Bright planets â west after sunset â Venus and Jupiter!
Bright planets: Start watching for Venus and Jupiter!
Venus and Jupiter are the two brightest planets visible from Earth. And – throughout February 2023 and into March – you can easily spot dazzling Venus and bold Jupiter near each other in the west after sunset. Venus is the brighter world. Start looking near the sunset point, as twilight falls. Venus and Jupiter will pop into view before any of the stars. And then … keep watching. The pair will creep closer together as February passes.
At their closest, on March 1, 2023, Venus will pass 0.5 degrees (the width of a full moon) from Jupiter on the sky’s dome. Stunning sight!
But you’ll enjoy them most if you start watching, then look outside every evening to see them draw closer, and closer, on the sky’s dome.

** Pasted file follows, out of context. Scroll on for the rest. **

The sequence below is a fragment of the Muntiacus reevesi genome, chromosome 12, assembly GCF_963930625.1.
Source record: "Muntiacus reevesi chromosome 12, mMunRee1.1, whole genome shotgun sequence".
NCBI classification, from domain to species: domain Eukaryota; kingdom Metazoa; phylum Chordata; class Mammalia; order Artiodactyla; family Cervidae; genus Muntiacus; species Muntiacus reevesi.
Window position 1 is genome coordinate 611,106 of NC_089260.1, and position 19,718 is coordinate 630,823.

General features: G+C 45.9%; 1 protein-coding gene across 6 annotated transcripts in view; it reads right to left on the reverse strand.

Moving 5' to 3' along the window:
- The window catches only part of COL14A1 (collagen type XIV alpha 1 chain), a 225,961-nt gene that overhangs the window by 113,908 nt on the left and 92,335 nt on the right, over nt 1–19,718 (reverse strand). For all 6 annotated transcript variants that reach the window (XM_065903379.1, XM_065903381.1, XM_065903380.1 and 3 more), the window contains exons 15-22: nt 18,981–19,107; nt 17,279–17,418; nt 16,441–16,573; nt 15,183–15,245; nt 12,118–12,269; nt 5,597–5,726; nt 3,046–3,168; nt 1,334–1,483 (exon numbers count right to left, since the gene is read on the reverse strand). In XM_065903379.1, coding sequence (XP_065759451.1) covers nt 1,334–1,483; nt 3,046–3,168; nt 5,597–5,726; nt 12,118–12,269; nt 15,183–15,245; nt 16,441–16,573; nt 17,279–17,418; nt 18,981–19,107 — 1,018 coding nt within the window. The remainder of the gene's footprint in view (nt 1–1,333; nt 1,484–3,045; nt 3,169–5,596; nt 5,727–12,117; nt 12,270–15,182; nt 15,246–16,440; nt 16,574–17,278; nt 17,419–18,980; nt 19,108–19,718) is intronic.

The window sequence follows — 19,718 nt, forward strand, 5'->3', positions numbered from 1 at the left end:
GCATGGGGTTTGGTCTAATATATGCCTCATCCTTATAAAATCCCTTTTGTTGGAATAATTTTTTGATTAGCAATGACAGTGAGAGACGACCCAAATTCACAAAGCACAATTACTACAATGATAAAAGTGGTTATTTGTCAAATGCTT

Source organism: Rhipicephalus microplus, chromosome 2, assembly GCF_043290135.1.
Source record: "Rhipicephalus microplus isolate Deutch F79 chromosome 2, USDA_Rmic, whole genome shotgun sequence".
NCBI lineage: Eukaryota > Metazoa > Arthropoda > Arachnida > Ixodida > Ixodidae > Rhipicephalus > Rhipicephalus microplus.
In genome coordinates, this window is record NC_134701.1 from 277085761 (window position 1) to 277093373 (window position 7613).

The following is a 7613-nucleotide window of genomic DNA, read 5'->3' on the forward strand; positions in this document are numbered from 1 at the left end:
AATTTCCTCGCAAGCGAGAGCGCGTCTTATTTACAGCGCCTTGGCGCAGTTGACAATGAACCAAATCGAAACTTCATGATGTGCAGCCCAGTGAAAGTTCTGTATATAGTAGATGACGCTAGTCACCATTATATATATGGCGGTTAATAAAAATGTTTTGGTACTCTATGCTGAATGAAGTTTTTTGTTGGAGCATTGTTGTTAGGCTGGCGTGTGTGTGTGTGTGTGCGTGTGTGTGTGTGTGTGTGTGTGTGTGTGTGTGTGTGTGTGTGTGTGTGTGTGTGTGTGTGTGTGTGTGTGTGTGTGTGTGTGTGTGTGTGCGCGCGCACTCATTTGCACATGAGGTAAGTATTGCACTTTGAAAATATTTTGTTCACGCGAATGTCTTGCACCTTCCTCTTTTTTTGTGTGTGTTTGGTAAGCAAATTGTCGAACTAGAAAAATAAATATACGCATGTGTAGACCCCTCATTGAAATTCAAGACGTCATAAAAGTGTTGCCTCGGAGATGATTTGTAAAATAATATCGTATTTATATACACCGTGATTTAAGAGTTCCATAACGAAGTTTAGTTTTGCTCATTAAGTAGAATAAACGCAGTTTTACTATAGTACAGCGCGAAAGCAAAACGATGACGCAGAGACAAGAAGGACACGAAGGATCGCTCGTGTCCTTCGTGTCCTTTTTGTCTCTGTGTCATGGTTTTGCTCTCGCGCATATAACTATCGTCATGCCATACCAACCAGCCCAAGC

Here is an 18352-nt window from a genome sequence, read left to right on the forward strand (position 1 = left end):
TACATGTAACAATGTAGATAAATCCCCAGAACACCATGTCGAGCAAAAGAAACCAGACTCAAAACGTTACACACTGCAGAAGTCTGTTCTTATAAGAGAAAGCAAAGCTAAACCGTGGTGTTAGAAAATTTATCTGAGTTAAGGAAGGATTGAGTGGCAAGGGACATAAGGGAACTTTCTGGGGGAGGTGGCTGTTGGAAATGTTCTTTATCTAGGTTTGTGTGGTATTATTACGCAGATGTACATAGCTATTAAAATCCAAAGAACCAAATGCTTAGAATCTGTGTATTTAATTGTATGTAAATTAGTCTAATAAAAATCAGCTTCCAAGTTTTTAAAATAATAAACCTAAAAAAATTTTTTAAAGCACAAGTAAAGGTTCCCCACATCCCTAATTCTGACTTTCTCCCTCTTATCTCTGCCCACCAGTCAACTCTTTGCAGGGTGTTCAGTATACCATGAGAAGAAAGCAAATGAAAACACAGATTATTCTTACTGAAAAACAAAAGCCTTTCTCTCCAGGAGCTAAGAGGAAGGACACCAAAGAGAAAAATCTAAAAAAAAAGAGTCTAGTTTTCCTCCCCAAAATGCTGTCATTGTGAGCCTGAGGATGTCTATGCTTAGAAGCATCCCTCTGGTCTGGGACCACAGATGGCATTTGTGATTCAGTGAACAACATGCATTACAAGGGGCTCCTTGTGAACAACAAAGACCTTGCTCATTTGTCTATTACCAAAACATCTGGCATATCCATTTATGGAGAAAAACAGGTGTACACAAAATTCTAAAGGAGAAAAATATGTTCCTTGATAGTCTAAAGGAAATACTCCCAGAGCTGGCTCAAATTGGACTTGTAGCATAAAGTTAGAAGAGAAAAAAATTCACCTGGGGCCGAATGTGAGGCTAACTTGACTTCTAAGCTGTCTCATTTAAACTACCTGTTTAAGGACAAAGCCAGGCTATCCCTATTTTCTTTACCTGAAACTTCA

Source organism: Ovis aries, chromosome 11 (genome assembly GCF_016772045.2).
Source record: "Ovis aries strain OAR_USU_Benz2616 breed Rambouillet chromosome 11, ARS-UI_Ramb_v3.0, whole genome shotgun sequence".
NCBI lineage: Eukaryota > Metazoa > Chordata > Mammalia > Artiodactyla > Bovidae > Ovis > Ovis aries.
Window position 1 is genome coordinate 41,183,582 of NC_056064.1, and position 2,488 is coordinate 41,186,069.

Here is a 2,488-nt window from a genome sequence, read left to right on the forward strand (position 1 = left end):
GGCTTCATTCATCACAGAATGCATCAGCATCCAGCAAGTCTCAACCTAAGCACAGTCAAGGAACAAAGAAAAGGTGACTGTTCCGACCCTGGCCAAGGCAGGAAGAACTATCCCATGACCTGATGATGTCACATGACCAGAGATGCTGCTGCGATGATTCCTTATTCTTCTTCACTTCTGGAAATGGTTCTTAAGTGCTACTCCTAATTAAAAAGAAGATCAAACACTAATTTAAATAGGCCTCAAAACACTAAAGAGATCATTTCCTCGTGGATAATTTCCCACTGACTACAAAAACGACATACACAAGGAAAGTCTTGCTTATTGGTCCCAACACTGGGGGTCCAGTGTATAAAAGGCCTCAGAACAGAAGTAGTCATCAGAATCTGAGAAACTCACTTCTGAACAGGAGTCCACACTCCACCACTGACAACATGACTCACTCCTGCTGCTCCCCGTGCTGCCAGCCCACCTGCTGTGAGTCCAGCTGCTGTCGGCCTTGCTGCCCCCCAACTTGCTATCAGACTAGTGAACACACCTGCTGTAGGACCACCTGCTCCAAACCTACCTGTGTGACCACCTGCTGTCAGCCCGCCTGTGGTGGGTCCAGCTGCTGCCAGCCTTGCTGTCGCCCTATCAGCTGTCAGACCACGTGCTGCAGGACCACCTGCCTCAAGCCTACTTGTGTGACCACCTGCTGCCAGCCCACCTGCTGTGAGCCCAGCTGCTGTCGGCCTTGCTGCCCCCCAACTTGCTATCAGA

By March 1, Venus and Jupiter will fit inside a single binocular field of view.
Now on sale! The 2023 EarthSky lunar calendar. A unique and beautiful poster-sized calendar showing phases of the moon every night of the year. Treat yourself!
How bright are they?
They are very, very bright! You can’t miss them if you look west after sunset.
By early March, when the two are closest, Jupiter will be shining at -2.1 magnitude. Meanwhile, Venus shines at a whopping -4.0 magnitude. In fact, Venus ranks as the 3rd-brightest natural body in the sky, after the sun and moon. Venus is so dazzlingly bright that some sharp-sighted people can even spot it in daylight.
By the way, the view changes with time depending on your location on the globe. For a more precise star chart from your location, try Stellarium.
Submit your photos of the Venus and Jupiter conjunction to EarthSky Community Photos.
Bottom line: What’s that dazzling scene in the west after sunset? It’s the Venus and Jupiter conjunction! They’ll be closest around March 1, 2023.
For more great observing events in the coming weeks, visit EarthSky’s night sky guide